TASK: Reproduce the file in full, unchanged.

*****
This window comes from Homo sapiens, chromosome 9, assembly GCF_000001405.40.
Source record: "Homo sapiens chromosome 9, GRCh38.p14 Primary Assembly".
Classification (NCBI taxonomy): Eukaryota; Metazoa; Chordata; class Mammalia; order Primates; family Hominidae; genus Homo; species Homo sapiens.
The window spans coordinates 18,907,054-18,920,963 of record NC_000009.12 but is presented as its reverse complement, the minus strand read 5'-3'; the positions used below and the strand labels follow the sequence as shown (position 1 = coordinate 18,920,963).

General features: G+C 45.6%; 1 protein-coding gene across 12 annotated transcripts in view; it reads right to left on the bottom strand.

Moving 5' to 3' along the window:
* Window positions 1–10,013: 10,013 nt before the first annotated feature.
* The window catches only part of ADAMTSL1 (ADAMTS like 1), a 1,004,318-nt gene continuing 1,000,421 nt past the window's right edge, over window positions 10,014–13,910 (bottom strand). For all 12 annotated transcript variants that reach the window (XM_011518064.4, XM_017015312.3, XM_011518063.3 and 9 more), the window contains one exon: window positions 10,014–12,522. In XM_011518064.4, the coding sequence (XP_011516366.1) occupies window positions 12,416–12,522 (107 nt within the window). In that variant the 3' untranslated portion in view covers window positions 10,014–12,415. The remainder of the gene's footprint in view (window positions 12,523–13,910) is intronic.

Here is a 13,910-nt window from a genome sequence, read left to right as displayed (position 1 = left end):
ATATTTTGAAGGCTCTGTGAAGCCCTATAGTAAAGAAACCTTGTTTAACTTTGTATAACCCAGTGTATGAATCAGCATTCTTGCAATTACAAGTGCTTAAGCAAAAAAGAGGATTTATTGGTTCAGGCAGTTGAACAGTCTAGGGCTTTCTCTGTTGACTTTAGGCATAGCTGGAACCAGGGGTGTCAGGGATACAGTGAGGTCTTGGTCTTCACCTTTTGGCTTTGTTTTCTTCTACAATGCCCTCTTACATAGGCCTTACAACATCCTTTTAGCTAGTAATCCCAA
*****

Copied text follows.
This window comes from Homo sapiens, chromosome 9, assembly GCF_000001405.40.
Source record: "Homo sapiens chromosome 9, GRCh38.p14 Primary Assembly".
Classification (NCBI taxonomy): Eukaryota; Metazoa; Chordata; class Mammalia; order Primates; family Hominidae; genus Homo; species Homo sapiens.
The window spans coordinates 18,907,054-18,920,963 of record NC_000009.12 but is presented as its reverse complement, the minus strand read 5'-3'; the positions used below and the strand labels follow the sequence as shown (position 1 = coordinate 18,920,963).

General features: G+C 45.6%; 1 protein-coding gene across 12 annotated transcripts in view; it reads right to left on the bottom strand.

Moving 5' to 3' along the window:
* Window positions 1–10,013: 10,013 nt before the first annotated feature.
* The window catches only part of ADAMTSL1 (ADAMTS like 1), a 1,004,318-nt gene continuing 1,000,421 nt past the window's right edge, over window positions 10,014–13,910 (bottom strand). For all 12 annotated transcript variants that reach the window (XM_011518064.4, XM_017015312.3, XM_011518063.3 and 9 more), the window contains one exon: window positions 10,014–12,522. In XM_011518064.4, the coding sequence (XP_011516366.1) occupies window positions 12,416–12,522 (107 nt within the window). In that variant the 3' untranslated portion in view covers window positions 10,014–12,415. The remainder of the gene's footprint in view (window positions 12,523–13,910) is intronic.

Here is a 13,910-nt window from a genome sequence, read left to right as displayed (position 1 = left end):
ATATTTTGAAGGCTCTGTGAAGCCCTATAGTAAAGAAACCTTGTTTAACTTTGTATAACCCAGTGTATGAATCAGCATTCTTGCAATTACAAGTGCTTAAGCAAAAAAGAGGATTTATTGGTTCAGGCAGTTGAACAGTCTAGGGCTTTCTCTGTTGACTTTAGGCATAGCTGGAACCAGGGGTGTCAGGGATACAGTGAGGTCTTGGTCTTCACCTTTTGGCTTTGTTTTCTTCTACAATGCCCTCTTACATAGGCCTTACAACATCCTTTTAGCTAGTAATCCCAA